Saturday, June 15, 2019

The Lost Journals

My mom moved into a care center in 1995 or 1996.  She had lived in the home she left for 55 years, since a year or two after she and my dad married.  When it became certain that she would never be able to return to live there, my siblings and I got together to decide what to do with what was left in the house. 

Saturday after Saturday I drove the three hours back to my childhood home so we could discuss what to do with everything.  Some things one or the other of us wanted to take home, some things none of us wanted.  It was a sad, stressful, emotional time, made harder by the fact that Mom was still alive but but not there to have a say in what we were doing.  Some Saturdays I had more to take home, others less.  I was always exhausted when I left and had yet three hours' drive home.

One Saturday we loaded part of my father's desk into the back of our little car.  (I say part because it was a roll-top desk and the top and base separated.)  There were some other items and boxes I decided to leave until the next Saturday when I was sure I wouldn't have such a full car.  One of the boxes contained a stack of inexpensive spiral notebooks (very like my mother not to spend too much money on notebooks) which we were surprised to find were diaries or journals my mother had written.  I didn't count them but the stack was probably 8 to 12 inches high.  I didn't look through them so I don't know what she wrote, and I have no idea when she began writing.

When I returned the next Saturday, the box and journals were gone and neither of my siblings seemed to have any idea where the notebooks went.  They may -- or may not -- have been a treasure.  Mom was a very private person and shared few of her thoughts or feelings with us.  Perhaps she was just as frugal with the written word as with the spoken word.  But, on the other hand, she may have written all kinds of interesting stories and memories.  I often wonder what I missed by not taking those spiral notebooks home with me the Saturday we found them.

This post was written for Amy Johnson Crow's 2019 version of 52 Ancestors.  The post topic for the week was "Dear Diary."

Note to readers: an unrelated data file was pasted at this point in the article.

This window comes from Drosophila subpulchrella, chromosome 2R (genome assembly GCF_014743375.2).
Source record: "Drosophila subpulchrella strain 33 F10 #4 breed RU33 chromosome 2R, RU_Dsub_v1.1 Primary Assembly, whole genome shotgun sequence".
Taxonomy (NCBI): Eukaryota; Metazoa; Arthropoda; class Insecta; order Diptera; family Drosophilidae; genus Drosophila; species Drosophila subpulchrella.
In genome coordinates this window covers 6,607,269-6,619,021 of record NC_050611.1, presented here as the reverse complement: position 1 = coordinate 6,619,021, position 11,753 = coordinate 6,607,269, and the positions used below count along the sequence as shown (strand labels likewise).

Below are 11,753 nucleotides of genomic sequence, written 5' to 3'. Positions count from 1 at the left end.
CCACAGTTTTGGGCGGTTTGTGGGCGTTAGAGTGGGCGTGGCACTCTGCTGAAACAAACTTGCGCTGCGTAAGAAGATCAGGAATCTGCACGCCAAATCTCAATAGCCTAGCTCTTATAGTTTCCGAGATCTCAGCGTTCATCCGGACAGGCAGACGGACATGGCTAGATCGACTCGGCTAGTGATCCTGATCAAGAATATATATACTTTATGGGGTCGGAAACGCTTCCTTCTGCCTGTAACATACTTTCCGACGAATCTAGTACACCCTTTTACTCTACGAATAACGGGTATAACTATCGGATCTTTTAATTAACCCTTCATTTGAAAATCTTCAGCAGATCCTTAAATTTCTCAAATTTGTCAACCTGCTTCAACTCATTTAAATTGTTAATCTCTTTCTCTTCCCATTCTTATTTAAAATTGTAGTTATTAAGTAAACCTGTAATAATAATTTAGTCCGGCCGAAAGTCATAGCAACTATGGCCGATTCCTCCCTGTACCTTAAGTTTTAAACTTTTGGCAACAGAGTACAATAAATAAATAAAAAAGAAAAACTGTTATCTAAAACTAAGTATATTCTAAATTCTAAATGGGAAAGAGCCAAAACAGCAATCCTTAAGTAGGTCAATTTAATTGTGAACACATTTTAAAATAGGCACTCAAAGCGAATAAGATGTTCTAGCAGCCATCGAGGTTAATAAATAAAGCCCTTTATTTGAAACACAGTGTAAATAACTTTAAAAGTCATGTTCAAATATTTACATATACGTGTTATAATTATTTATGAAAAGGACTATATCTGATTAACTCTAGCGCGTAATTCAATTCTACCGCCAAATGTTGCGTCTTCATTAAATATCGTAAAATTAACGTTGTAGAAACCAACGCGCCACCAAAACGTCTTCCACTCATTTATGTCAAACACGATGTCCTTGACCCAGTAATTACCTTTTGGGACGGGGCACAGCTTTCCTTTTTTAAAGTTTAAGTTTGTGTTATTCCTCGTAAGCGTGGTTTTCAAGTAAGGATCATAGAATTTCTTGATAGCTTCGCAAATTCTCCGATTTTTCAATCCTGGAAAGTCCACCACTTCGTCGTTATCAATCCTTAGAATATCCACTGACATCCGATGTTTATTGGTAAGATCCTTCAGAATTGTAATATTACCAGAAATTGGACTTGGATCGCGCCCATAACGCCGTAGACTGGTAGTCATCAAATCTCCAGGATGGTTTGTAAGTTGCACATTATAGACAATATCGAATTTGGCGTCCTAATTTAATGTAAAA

--Nancy.

Image Credit:  JudyGilmore from Pixabay 

Copyright ©2019, Nancy Messier.  All Rights Reserved. 
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7 comments:

  1. So sorry Nancy. Strange that they just disappeared. It must have been heartbreaking not to find them there.

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    1. Thanks, Laura. I suspect that my brother or sister forgot I wanted them or one of them has them and has forgotten. Maybe some day they'll turn up.

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  2. So sad! I had a similar loss. I recall exchanging letters with my Granny in the 60s. She kept them and my mother found them after Granny died in the late 80s. Without asking me, my mother threw them away! She told me about them when she called to tell me she was sending me one of Granny's nightgowns. I was devastated to say the least. I would have loved to see what little girl me wrote.

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    1. Oh, Denise, how sad they're gone and how sad your mom didn't ask if you wanted them. I'm sure your grandmother treasured those letters, especially when she received them. It would have been fun to reread what you wrote to her when you were young.

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  3. Patricia (Pippa) Dodd RyanJune 16, 2019 at 1:00 PM

    We are right now in the process of moving my mother into our home with us. She is packing things up and indiscriminately tossing things away. All my pleading is going unheeded and I have visions of her dumpster filled with treasures. She is right on the border of beginning to lose reasoning. In reading your post I suspect one of your siblings took the notebooks but simply didn't wish to tell you.

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    1. How sad for you, Pippa, that your mom is throwing out so many things that could be irreplaceable. It's too bad you can't collect them from the dumpster while she's sleeping. I hope you've been able to save some of the most precious treasures.
      I agree with your thought that one of my siblings took/threw out/has the notebooks, and perhaps has forgotten. I continue to hope they might turn up.

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  4. Oh this makes me ill. I’m always jealous of those who inherit family diaries or journals, so I have had to accept that my family did not write diaries. To be SO close to a stack of memories and lose it is heartbreaking.

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